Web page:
MeesterYoung Gunner
  • eternal soldiereternal soldier Posts: 2,781 ✭✭✭✭✭
    I'm not holding my breath. But I believe Paul will one day allow a black man to hold the WWE title. Again, I'm not holding my breath.
    BangEm_Bart Copper
  • BangEm_Bart BangEm_Bart Posts: 9,503 ✭✭✭✭✭
    Unless youre talking about Paul Heyman, I disagree.

    HHH has always been a racist egotistical bitch behind the scenes. From his quarrel with Goldberg and WCW to whatever.

    The Rock is the reason why Goldberg wanted to come to WWE and why he was the force he was. Both Rock and Goldberg share equal opportunities on what wrestling should be.

    HHH is a racist bitch from new england that only promotes a whitewashed society.
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  • BangEm_Bart BangEm_Bart Posts: 9,503 ✭✭✭✭✭
    Goldberg even promoted Booker T and helped him get his push in WCW. WWE is heading towards a steady decline unless they promote equal opportunity and great storytelling not based on stereotypes and racism.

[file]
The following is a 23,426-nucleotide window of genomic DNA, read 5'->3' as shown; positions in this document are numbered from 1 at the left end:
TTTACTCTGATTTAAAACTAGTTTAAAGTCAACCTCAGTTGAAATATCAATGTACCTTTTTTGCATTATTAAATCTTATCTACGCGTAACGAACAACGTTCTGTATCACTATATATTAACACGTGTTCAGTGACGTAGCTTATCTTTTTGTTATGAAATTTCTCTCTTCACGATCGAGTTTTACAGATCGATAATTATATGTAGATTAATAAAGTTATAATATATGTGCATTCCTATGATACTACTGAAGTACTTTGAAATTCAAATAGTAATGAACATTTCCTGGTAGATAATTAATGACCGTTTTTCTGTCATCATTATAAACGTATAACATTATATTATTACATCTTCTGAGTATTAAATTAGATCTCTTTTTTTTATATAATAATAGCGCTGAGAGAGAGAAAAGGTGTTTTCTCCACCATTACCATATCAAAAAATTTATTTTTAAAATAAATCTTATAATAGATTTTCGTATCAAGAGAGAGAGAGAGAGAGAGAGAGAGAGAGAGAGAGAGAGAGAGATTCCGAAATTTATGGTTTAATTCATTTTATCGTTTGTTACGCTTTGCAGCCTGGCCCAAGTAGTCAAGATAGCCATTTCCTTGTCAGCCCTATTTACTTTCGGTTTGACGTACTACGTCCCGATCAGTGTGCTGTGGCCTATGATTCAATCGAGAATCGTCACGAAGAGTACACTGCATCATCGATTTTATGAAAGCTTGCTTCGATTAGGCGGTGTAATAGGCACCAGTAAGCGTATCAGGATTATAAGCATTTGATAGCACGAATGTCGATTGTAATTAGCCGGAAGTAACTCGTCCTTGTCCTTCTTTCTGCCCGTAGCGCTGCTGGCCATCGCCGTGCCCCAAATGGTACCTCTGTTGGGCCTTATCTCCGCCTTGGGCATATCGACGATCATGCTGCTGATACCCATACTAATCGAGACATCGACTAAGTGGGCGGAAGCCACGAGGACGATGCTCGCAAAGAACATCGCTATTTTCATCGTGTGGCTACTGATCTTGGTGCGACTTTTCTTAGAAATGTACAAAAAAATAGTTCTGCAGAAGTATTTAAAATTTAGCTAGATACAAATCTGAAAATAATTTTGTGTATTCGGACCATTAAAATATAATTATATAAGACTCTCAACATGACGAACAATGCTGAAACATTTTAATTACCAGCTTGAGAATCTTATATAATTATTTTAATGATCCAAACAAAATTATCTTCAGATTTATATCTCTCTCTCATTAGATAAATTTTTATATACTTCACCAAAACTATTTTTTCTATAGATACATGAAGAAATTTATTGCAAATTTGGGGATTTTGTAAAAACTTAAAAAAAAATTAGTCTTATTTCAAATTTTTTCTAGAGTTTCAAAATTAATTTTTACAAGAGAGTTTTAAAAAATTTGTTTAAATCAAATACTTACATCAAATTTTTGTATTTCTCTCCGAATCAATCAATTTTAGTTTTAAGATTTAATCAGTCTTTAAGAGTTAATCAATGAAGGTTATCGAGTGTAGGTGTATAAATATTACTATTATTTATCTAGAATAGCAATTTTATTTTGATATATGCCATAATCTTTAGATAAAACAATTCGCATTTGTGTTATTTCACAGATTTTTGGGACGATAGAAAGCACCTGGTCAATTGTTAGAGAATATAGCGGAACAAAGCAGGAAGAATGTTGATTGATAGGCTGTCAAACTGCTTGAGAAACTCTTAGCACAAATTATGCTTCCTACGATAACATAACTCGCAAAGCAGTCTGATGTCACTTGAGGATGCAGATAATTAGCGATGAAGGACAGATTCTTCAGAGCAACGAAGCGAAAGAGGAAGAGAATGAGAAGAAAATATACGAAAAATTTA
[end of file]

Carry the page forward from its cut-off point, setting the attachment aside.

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  • CockMcStuffinsCockMcStuffins Posts: 1,970 ✭✭✭✭✭
    Of course the wwe turns to "the all American, American" white boy swagger to put the Russian savage down after the good for nothing, shiftless niggers couldn't get it done
    BangEm_Bart 5th LetterCopperwillhustle
  • CopperCopper The WickPosts: 49,283 ✭✭✭✭✭
    TNA needs to revamp a few things and be a serious threat to WWE....I have been feeling a type of way about WWE for a while and can't watch it without the sideeye
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    BangEm_Bart sobekGorillaWitAttitude
  • GorillaWitAttitudeGorillaWitAttitude Posts: 3,566
    I've came to the realization that there won't ever be a Black WWE Champion. Also, before you say Dwayne Johnson he's Samoan and Black. I mean a full Black WWE Champion. It's sad that TNA capitalized on that for the second time before WWE. In my opinion, Shelton Benjamin should have been the first Black WWE Champion or MVP. Tell me what you think.
    "The Ideal American"

    $tayRichROLLIN
  • DupacDupac Retired PurgatoryPosts: 68,309 ✭✭✭✭✭
    edited July 2014
    there will be one before the end of the year.....

    it's starting to get too much media attention, and they're gonna fold to the pressure

  • GorillaWitAttitudeGorillaWitAttitude Posts: 3,566
    Oh snap I didn't see this thread. Just close mine then mods.